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Japanese 'Beetlemania' Continues

Beatlemania was often used to describe the frenzy, excessive enthusiasm, obsession and fascination directed at a British pop group, the Beatles, when they first arrived in America. Their introduction elicited hysterical screaming by fans whenever the Beatles landed at an airport or appeared in public.

Beatlemania of a different kind accompanies Japanese beetles each year as they arrive in gardens, lawns and agricultural fields in America today. The main difference between Beatlemania and Beetlemania is the type of screaming that is heard.

Let me break down the differences between the two. But first, the similarities.

Both are exotic invaders in America. The rock ‘n’ roll Beatles originate from England, the Japanese beetles from Japan. The English Beatles arrived in America about half a century ago, the Japanese beetles about a half a century before that. Both arrived on the east coast and began to spread. 

Both were easily recognized because of their unusual appearance. The four young men with strong English accents wore suits and sported their trademark mop-top hairstyle that eventually became known as a Beatle haircut. Japanese beetle appearance is also distinct. They stand out due to their shiny metallic green bodies accented with iridescent, bronze-colored wing covers. Along each side of their abdomen are six unruly, tufts of white hair.

Both are now famous and easily recognized in every state of the union – although the Japanese beetle is most common east of the Mississippi. 

Both are undeniably successful and have left an impact in America that will not soon be forgotten. The English Beatles’ impact on American music is phenomenal and continues today. Even after their hugely prosperous introduction in the ‘60s, Beatle album sales in the last 30 years have surpassed 65 million – not to mention 14 million-plus sales of digital tracks. Their ‘1’ album is still the most popular selling album of the 21st century.

Japanese beetles made an equal but opposite economic impact. Japanese beetles, are one of the most feared and destructive pests in America. Hundreds of millions of dollars are lost each year due to crop loss or landscape damage by Japanese beetle feeding. An estimated $636 million is spent each year to control Japanese beetles – not to mention the millions spent trying to limit the beetle’s spread.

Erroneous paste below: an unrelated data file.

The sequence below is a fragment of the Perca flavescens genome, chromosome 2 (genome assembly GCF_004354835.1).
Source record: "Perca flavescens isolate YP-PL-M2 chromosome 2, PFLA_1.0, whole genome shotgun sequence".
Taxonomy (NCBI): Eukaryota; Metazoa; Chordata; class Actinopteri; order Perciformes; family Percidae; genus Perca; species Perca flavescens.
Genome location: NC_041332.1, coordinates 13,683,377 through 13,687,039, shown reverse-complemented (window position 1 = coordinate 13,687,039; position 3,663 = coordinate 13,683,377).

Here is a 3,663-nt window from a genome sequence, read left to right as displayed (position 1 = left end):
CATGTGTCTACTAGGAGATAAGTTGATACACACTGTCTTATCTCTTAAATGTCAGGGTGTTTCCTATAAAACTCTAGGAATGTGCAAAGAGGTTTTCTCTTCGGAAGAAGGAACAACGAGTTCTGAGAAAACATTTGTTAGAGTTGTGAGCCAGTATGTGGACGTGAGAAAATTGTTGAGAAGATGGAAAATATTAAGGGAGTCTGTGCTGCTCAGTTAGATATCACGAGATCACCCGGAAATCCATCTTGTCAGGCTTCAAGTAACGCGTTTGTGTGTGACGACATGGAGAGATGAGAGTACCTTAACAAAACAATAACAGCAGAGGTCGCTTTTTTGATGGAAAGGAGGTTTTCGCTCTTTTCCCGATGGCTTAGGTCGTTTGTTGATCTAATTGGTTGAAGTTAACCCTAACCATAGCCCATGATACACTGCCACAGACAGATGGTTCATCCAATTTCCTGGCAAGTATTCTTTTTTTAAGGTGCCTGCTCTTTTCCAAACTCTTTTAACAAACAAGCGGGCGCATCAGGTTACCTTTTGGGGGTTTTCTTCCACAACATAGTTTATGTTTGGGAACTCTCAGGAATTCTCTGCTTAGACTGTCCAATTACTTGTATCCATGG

Japanese beetles have created a frenzy of their own. Beetlemania exists because the beetles are not only destructive but persistent, invasive and difficult to kill. They are strong fliers and can fly in from long distances, particularly if sweet, attractive smells from irresistible foods are involved. Japanese beetles are unusual among American insect pests because they are one of the few insect pests that cause economic damage in both their larval and adult life stages. Adult beetles feed on leaves, flowers and fruits while their immature stage (grubs) feed on the underground roots of turf and other grass plants. This double whammy makes them one of the most formidable-plant damaging insects in the country.  

So, how do they do it and what can we do about it? 

Japanese beetles emerge in late June and early July. Adult female beetles lay up to 60 eggs in their relatively short (2 months) adult life span. The eggs are laid in the soil, where they hatch into grubs after a couple of weeks and grow by feeding on roots and soil organic matter. Wet soil conditions, typical of the Midwest and Eastern states, are perfect for grub survival. They dig deeper underground during the late fall to pass the winter. Once the soil gets warmer in the springtime, the grubs return to the subsurface, where they continue feeding and then enter a pupal stage before they emerge in late June as adults. 

As pests go, Japanese beetles are extremely effective and successful. They are notorious for wreaking havoc on more than 300 varieties of plants including trees, flowers, agronomic crops, vegetables, fruits and yes, even turfgrasses. Trees on their to-do list include linden, maple, birch, crabapple, and cherry, but they feed on many others as well, seemingly avoiding only oaks and evergreen trees. Japanese beetles cannot resist dining on fruits, especially blueberries, raspberries, tomatoes, and grapes, to name a few. They also frequent vegetable gardens, where they enjoy corn, carrots, plantains, beans, and asparagus. Every flower grower knows about the Japanese beetle attraction and subsequent damage to flowers including roses, morning glories, and lilacs.